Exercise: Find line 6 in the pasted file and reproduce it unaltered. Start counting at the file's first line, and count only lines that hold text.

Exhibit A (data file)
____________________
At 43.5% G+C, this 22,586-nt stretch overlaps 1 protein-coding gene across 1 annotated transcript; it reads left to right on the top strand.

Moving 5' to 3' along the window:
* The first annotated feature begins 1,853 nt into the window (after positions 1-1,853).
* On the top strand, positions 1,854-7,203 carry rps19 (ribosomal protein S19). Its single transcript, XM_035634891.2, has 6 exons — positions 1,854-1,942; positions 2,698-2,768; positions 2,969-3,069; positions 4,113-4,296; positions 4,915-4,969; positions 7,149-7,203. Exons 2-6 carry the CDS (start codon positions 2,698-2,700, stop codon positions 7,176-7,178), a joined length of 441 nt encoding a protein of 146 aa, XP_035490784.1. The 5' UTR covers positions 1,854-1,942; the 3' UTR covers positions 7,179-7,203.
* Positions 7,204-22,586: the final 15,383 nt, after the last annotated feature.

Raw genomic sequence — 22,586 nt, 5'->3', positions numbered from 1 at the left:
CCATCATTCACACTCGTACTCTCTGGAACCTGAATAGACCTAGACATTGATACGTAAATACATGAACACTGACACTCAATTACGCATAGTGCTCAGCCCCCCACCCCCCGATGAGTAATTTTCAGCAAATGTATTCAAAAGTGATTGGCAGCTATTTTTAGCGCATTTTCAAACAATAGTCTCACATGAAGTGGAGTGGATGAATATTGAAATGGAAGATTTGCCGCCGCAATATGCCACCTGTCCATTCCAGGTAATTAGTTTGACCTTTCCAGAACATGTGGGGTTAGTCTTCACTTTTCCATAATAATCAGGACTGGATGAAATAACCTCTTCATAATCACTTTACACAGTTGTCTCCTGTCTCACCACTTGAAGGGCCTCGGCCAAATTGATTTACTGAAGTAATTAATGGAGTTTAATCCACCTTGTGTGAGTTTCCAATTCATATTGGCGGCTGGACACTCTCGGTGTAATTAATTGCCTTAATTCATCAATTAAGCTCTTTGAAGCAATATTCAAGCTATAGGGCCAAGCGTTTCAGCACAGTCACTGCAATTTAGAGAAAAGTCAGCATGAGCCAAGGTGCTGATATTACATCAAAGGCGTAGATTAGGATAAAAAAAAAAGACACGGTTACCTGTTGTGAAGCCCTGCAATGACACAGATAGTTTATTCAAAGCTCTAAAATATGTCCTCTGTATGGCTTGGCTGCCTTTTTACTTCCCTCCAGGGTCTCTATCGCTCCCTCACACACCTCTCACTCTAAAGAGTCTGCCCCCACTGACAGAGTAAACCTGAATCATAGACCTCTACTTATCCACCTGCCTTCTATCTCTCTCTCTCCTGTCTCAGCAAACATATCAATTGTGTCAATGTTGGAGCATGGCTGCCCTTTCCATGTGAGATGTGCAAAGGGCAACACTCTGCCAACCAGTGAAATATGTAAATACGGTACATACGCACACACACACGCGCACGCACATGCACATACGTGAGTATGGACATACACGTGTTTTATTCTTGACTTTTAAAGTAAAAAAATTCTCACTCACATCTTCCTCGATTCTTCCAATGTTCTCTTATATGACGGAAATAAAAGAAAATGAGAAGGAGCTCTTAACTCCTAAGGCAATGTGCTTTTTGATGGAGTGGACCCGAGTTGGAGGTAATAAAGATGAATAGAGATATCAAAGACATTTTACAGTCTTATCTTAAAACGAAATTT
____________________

Raw genomic sequence — 22,586 nt, 5'->3', positions numbered from 1 at the left: